In 2000, the African heads of states committed themselves to the 'Abuja targets' of increasing the number of children with malaria receiving timely and appropriate treatment to 60% [1]. Experimental studies on Home Management of Malaria (HMM) have reduced child mortality and morbidity [2, 3]. HMM is now being scaled up in sub-Saharan Africa for prompt access to appropriate dosages within 24 hours of symptom onset [4, 5]. Uganda was the first country to adopt HMM and scale it up on a national level as the "Home Based Management of fever strategy" (HBM) [4]. Pre-packaged unit doses of a combination of sulphadoxine/pyrimethamine (SP) and chloroquine (CQ) under the name "HOMAPAK" are distributed to caretakers with febrile children by volunteer community based drug distributors (DDs). At the time of the study first line treatment in Uganda had just changed from CQ alone to a combination of SP and CQ, and HBM was used as a vehicle to disseminate the new first line treatment.

Starting in 2002, HBM was first pilot tested in 10 districts and by the end of 2003 there was a nation-wide scale up. Prior to introduction of HBM, the community effectiveness (CE) of malaria treatment, i.e. the cumulative proportion of fever cases treated promptly with a recommended antimalarial drug using correct dosing and duration, had been shown to be less than 10% [6]. A follow-up evaluation 18 months into the HBM intervention indicated that 25% of febrile children used HOMAPAK [7]. Although this is a considerable improvement it is still far from the Abuja target set for 2005 of 60% of children with fever receiving appropriate treatment within 24 of symptom onset. While pre-HBM studies identified the lack of attention to local fever illness perceptions as a potential barrier to uptake and utilization of HBM [8], post-implementation studies on communities' and health workers' perceptions of the HBM strategy remain unknown. Few studies have studied the formation and implementation of new malaria treatment policies [9, 10], and none has so far explored how the policy of community based antimalarial drug distribution diffused into the community.

The aim of this paper was to explore community perceptions, health worker and drug provider opinions of community based distribution of pre-packed antimalarials (HOMAPAK) and its effect on management of fever and use of other antimalarials.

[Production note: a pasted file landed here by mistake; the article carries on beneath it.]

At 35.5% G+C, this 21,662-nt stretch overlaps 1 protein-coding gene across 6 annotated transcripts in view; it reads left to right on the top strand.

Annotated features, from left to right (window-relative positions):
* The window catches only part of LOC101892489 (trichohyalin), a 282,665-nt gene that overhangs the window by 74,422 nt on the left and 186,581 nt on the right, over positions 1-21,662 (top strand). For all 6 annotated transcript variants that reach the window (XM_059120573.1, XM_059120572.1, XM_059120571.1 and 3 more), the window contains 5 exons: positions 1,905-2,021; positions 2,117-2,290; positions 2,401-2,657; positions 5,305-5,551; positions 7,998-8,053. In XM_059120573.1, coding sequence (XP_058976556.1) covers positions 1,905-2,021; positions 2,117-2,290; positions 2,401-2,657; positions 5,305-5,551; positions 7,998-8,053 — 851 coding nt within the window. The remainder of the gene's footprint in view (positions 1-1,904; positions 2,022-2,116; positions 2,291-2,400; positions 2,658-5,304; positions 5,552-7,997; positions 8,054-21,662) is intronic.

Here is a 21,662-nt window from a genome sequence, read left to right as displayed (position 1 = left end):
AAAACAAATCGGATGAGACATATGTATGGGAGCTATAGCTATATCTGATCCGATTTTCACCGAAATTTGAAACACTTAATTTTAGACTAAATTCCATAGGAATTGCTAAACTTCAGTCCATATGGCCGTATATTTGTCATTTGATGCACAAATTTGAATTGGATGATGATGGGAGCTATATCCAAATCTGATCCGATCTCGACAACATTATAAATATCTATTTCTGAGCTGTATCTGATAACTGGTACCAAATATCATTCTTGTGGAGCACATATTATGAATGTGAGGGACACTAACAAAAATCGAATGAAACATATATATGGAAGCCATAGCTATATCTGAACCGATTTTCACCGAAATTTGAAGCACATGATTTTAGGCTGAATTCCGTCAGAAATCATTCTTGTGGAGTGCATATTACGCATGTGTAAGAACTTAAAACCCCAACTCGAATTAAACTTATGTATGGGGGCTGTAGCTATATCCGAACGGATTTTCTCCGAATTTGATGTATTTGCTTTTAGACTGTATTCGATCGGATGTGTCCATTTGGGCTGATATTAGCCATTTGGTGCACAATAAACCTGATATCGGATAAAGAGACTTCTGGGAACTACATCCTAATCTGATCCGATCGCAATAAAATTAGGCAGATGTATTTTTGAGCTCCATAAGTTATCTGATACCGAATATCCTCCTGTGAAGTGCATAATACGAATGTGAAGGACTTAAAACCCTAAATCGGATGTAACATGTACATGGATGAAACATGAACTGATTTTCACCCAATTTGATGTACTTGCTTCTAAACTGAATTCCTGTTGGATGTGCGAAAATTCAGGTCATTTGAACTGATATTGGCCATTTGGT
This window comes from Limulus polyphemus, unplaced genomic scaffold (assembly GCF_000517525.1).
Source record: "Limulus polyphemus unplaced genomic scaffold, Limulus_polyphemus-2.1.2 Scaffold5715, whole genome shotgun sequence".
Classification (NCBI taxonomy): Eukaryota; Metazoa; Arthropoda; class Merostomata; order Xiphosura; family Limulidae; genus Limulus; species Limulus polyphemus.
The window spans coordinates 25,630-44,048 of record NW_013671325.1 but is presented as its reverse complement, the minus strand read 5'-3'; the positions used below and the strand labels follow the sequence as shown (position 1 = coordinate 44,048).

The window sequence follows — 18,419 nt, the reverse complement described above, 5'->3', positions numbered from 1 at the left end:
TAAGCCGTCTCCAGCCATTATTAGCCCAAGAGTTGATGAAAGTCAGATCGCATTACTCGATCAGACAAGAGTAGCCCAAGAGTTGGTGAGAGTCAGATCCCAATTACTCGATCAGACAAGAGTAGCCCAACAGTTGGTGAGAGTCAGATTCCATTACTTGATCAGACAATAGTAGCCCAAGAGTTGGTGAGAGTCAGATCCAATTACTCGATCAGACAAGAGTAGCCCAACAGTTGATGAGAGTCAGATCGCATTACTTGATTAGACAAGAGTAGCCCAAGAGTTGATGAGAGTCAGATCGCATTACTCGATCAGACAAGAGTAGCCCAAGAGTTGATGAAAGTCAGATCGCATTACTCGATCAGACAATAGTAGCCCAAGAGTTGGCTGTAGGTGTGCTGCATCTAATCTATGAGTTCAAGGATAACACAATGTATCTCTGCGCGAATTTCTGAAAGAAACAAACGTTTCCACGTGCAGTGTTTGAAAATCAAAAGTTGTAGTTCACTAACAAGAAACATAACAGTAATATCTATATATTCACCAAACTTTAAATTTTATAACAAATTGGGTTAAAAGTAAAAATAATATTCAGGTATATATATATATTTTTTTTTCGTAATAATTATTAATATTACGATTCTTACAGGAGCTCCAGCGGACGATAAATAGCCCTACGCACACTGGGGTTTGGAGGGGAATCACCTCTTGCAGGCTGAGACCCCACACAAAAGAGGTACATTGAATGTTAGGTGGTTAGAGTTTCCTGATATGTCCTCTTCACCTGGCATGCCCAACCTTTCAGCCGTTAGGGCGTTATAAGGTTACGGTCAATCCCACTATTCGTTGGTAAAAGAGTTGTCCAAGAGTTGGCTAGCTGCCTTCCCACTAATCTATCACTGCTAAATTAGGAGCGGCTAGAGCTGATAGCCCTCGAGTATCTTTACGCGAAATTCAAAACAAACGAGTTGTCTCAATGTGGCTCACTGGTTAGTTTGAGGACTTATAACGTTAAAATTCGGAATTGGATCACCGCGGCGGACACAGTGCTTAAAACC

Study area and population

Kasese is located in western Uganda at the foot of Rwenzori Mountains on the border of the Democratic Republic of Congo. The people are mainly subsistence farmers of the Bakonzo tribe (Kasese District, 2000). The district population density is 220/km2 and 89% lives in rural areas. Malaria is hyper-endemic and the under-five mortality rate has been estimated at 170/1000 – mostly caused by malaria and pneumonia [11]. The district has 3 hospitals and 67 health centers scattered in the valleys below the steep hills. 67% of the Kasese population live within 5 kms of a health centre [12]. Kasese was one of the pilot districts for the HBM intervention and implementation started in 2002. The study was conducted two years after HBM implementation in Kanyatsi and Kitholu, the first parishes to receive the HBM intervention.

Data collection

To explore people's perceptions, experiences, knowledge and opinions about HBM and HOMAPAKs, focus group discussions (FGDs) were viewed as the most appropriate method [13]. Four homogenous FGDs were held with purposively selected groups of young and old mothers ranging between 6–12 per group as they were perceived to have sufficient knowledge and experience on the issues we wanted to address [13]. A skilled social scientist moderator assisted by a note taker, both fluent in the local language, managed the FGDs which lasted on average 45 minutes and were digitally recorded. A thematic guide was used which included management and treatment practices of febrile under-fives, types of medicines used, sources of care sought, perceptions about HOMAPAK efficacy in fever management and opinions about HBM in general.

While the FGDs focused on the perceptions and attitudes about HBM and HOMAPAKs, 11 key informant (KIs) interviews were also performed by two of the authors (XN, JN) to obtain in-depth information on the malaria management situation in the area, the process and progress of implementation, as well as the apparent achievements and challenges faced. The KIs were purposively selected based on their position in the community, their role in implementation, or because of the special information they possessed based on their involvement in childhood fever management. KIs included three health workers from the local health centre in Kanyatsi parish and from Kagando hospital, where most caretakers in the study community are usually referred when their children become severely sick. KI interviews were also performed with four drug sellers and four DDs who were identified with the help of the local leaders.

Health workers provided information on the link between the DDs and the health facilities, the kind of facilitation they provided to the DDs, their experiences about health seeking behavior for fever for the under fives after the introduction of HOMAPAK, their opinions about the strategy and their assessment of DDs performance. Drug sellers from three villages located in the study parishes were purposively selected based on their proximity to drug distributors and having stocks of antimalarial drugs. Drug sellers were asked to share experiences on the effect that HOMAPAK introduction had had on their business and their opinions on the HBM strategy. DDs were asked to share their experiences, achievements and challenges in the distribution of HOMAPAK. When the information became repetitive for each of the categories, interviewee recruitment stopped.

To complement FGD and KI interview findings, one of the authors (KK) undertook daily field observations and informal discussions for a 3 month period in 2004 and spent much time in the homes of some DDs discussing their situation and observing their activities. Rich information was also yielded through prolonged transect walks together with local community members. Peculiar, exciting and everyday mundane activities were recorded in a field diary [14].

Data analysis